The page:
'Rain Room' Pours Keeping Visitors Dry
SHARJAH, U.A.E. -- 'Rain Room' is a large-scale environment of perpetually falling water that ceases to pour wherever a person walks, allowing the visitor to experience a rain shower without ever getting wet.
Conceived by the artists Random International, the Rain Room responds to the presence and behavior of its participants, offering visitors a surreal environment and a unique relationship with water.
Now an edition of the Rain Room by the design collective is to go on permanent display in Sharjah, in the United Arab Emirates (UAE).
Art collectors of Art Kabinett social media network are already planning to visit this amazing installation.
A 3,300 sq. ft building for the installation is currently under construction and is expected to open in the autumn of 2017.
"Rain Room provokes a sense of surprise and wonder in audiences, and that reaction will perhaps be stronger in Sharjah… as the UAE has a predominantly desert landscape,” stated Sheikha Hoor Al Qasimi, the president of the Sharjah Art Foundation, which acquired the piece in cooperation with Galerie Brigitte Schenk.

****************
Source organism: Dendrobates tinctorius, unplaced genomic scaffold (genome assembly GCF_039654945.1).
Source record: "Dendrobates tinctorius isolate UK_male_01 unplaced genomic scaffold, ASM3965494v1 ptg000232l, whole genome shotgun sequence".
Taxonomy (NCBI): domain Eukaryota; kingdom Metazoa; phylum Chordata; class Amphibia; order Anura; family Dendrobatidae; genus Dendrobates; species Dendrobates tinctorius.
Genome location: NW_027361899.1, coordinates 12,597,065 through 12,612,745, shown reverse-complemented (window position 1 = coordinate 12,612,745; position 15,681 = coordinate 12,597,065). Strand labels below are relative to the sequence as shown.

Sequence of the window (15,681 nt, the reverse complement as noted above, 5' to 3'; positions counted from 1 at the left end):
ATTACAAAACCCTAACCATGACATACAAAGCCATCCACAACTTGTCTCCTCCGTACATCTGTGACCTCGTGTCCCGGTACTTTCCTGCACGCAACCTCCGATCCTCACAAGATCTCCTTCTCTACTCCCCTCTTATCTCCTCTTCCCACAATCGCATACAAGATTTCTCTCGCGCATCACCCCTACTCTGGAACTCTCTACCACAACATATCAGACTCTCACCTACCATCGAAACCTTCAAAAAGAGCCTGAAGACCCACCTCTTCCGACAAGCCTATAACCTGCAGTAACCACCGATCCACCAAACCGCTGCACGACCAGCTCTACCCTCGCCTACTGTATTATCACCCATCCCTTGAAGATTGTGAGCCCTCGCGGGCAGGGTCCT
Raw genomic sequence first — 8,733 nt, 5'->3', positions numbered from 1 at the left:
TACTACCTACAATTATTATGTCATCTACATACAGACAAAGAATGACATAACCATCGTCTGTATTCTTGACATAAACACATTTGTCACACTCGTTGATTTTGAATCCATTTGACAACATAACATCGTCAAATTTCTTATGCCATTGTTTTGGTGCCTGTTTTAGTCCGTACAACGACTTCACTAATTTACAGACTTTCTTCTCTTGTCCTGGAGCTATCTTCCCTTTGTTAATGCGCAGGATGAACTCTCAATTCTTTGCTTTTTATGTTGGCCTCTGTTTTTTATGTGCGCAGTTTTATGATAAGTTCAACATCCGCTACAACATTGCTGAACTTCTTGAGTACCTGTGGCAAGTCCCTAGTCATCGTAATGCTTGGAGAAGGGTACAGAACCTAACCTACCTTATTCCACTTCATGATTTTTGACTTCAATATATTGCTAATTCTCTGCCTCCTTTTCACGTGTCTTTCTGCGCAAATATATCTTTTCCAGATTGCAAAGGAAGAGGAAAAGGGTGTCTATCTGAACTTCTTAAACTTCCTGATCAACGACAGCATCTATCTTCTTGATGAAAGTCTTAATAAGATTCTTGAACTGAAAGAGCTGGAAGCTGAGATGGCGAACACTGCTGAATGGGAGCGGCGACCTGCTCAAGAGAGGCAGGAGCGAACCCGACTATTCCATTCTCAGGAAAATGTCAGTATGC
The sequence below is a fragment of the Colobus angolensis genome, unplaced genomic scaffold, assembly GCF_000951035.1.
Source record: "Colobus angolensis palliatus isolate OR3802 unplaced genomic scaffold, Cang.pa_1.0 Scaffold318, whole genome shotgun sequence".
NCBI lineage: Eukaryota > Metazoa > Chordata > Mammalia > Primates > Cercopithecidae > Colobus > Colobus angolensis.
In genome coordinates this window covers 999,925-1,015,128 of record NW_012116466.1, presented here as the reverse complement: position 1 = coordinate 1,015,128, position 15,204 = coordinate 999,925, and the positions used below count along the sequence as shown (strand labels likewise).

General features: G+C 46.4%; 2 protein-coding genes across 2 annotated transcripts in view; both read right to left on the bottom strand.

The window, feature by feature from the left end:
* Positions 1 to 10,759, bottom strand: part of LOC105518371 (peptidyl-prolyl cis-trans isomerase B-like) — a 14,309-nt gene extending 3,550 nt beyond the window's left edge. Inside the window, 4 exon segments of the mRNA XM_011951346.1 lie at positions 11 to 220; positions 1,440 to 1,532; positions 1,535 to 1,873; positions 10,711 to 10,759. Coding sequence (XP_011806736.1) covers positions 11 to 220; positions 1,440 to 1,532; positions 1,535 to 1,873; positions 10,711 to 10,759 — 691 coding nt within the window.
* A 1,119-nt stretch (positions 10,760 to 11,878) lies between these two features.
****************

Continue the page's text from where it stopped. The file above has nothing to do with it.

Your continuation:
Founded in 2005, Random International is a collaborative studio for experimental practice within contemporary art. Taking science as a means to develop a new material vocabulary, their work invites consideration through explorations of behavior and natural phenomena — with the viewer an active participant.
In the decade following the studio’s inception, the focus of Random’s artistic practice has continuously evolved and today encompasses sculpture, performance and spatial installation on an architectural scale.
The work is an immersive experience, balancing aspects of control, as an effective signifier of our relationship with nature.
Rain Room is a perpetual rain shower which lets visitors feel the moisture in the air and hear the sound of rain while remaining untouched by drops of water. Cameras installed around the room detect human movements and send instructions to the rain drops to continually move away from visitors.
The water drips through a grid in the floor where it is treated before being sent back up to the ceiling to fall again.
In effecting the fall of rain we seem to possess a God-like control of 'nature' - albeit in simulation - but it is the installation that actually controls our movements. The work offers the viewer a physical hyperreality - with the addition of the installation's physical poetry, the viewer is lost in a child-like wonder.
Today's homepage Featured Art Video offers a glimpse of a previous Rain Room installation at the Barbican in London. http://www.youtube.com/watch?v=tOARXy-f_GY&sns=em